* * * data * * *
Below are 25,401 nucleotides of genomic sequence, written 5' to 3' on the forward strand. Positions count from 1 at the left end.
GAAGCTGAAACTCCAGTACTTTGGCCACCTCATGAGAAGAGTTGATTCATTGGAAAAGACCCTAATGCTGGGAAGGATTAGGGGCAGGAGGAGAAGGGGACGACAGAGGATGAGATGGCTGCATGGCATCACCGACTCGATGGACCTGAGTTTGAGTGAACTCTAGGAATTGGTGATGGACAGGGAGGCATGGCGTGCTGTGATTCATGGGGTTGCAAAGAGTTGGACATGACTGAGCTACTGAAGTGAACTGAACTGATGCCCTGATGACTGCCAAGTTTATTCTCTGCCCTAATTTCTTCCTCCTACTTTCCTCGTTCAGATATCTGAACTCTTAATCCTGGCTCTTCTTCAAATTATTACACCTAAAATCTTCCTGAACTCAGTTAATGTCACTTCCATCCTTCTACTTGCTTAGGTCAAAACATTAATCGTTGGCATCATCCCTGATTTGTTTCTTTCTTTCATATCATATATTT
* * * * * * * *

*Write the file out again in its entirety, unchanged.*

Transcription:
Below are 25,401 nucleotides of genomic sequence, written 5' to 3' on the forward strand. Positions count from 1 at the left end.
GAAGCTGAAACTCCAGTACTTTGGCCACCTCATGAGAAGAGTTGATTCATTGGAAAAGACCCTAATGCTGGGAAGGATTAGGGGCAGGAGGAGAAGGGGACGACAGAGGATGAGATGGCTGCATGGCATCACCGACTCGATGGACCTGAGTTTGAGTGAACTCTAGGAATTGGTGATGGACAGGGAGGCATGGCGTGCTGTGATTCATGGGGTTGCAAAGAGTTGGACATGACTGAGCTACTGAAGTGAACTGAACTGATGCCCTGATGACTGCCAAGTTTATTCTCTGCCCTAATTTCTTCCTCCTACTTTCCTCGTTCAGATATCTGAACTCTTAATCCTGGCTCTTCTTCAAATTATTACACCTAAAATCTTCCTGAACTCAGTTAATGTCACTTCCATCCTTCTACTTGCTTAGGTCAAAACATTAATCGTTGGCATCATCCCTGATTTGTTTCTTTCTTTCATATCATATATTT